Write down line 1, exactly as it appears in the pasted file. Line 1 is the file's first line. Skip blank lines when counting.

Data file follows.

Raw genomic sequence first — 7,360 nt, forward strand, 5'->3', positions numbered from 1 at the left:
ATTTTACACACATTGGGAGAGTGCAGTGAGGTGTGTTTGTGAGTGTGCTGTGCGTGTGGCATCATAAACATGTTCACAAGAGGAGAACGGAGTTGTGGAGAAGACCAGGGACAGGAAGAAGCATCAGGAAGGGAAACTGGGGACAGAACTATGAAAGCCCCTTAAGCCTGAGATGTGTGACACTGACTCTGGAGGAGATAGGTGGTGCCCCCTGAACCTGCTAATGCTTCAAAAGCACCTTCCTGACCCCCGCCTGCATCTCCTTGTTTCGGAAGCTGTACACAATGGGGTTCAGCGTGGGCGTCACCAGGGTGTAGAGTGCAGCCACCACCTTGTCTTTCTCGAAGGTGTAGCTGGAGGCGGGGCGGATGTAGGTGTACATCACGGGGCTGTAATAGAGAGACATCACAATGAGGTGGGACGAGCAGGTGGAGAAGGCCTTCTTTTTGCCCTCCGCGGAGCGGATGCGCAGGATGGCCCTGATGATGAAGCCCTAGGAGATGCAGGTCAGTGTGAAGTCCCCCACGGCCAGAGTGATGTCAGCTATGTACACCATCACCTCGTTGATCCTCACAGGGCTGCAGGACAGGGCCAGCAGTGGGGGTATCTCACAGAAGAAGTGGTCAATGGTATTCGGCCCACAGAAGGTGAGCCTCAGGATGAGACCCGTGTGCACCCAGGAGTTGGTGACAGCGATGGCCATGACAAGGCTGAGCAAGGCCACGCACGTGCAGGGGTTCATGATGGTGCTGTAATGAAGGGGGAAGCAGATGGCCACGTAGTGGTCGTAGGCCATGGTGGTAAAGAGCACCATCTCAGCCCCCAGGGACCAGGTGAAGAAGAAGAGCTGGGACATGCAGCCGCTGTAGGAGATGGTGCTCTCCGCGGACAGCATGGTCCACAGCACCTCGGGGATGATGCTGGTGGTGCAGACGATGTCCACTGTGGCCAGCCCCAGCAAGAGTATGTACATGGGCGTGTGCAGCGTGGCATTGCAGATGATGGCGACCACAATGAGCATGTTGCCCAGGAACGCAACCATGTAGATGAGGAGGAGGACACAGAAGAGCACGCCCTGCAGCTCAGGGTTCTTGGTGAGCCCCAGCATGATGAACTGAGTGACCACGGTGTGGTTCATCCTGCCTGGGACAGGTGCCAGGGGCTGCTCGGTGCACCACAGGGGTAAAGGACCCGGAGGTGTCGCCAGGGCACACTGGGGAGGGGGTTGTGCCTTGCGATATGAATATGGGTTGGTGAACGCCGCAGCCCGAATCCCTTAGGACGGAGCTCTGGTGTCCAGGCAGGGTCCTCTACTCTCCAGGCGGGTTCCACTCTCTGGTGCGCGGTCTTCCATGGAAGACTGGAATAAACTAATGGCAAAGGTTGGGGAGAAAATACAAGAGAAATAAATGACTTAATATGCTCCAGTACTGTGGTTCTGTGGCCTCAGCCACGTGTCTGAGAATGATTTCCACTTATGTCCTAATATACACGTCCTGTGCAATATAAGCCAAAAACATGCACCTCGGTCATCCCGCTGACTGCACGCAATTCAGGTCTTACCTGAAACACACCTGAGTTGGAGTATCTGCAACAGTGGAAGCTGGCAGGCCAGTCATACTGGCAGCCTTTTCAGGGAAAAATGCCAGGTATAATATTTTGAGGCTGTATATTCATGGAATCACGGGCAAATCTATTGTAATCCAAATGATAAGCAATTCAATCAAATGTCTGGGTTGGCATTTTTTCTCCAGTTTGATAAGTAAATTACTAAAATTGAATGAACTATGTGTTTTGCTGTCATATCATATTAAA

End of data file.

Raw genomic sequence first — 7,360 nt, forward strand, 5'->3', positions numbered from 1 at the left: